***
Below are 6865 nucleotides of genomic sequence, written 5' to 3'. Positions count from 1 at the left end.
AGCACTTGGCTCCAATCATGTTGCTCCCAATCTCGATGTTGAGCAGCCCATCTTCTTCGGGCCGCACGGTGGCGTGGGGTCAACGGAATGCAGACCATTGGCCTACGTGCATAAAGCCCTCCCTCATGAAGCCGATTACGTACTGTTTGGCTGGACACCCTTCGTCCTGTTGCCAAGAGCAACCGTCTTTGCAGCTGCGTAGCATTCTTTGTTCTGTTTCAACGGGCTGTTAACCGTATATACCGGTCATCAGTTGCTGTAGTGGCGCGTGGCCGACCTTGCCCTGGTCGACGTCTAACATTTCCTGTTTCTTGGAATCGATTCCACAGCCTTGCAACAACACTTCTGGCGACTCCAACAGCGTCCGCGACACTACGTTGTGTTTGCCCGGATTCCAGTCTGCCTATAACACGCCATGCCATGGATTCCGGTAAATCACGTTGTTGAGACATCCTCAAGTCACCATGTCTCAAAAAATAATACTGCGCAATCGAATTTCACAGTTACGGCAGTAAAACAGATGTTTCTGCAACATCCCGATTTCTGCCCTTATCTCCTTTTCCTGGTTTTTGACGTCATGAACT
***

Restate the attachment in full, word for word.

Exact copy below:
Below are 6865 nucleotides of genomic sequence, written 5' to 3'. Positions count from 1 at the left end.
AGCACTTGGCTCCAATCATGTTGCTCCCAATCTCGATGTTGAGCAGCCCATCTTCTTCGGGCCGCACGGTGGCGTGGGGTCAACGGAATGCAGACCATTGGCCTACGTGCATAAAGCCCTCCCTCATGAAGCCGATTACGTACTGTTTGGCTGGACACCCTTCGTCCTGTTGCCAAGAGCAACCGTCTTTGCAGCTGCGTAGCATTCTTTGTTCTGTTTCAACGGGCTGTTAACCGTATATACCGGTCATCAGTTGCTGTAGTGGCGCGTGGCCGACCTTGCCCTGGTCGACGTCTAACATTTCCTGTTTCTTGGAATCGATTCCACAGCCTTGCAACAACACTTCTGGCGACTCCAACAGCGTCCGCGACACTACGTTGTGTTTGCCCGGATTCCAGTCTGCCTATAACACGCCATGCCATGGATTCCGGTAAATCACGTTGTTGAGACATCCTCAAGTCACCATGTCTCAAAAAATAATACTGCGCAATCGAATTTCACAGTTACGGCAGTAAAACAGATGTTTCTGCAACATCCCGATTTCTGCCCTTATCTCCTTTTCCTGGTTTTTGACGTCATGAACT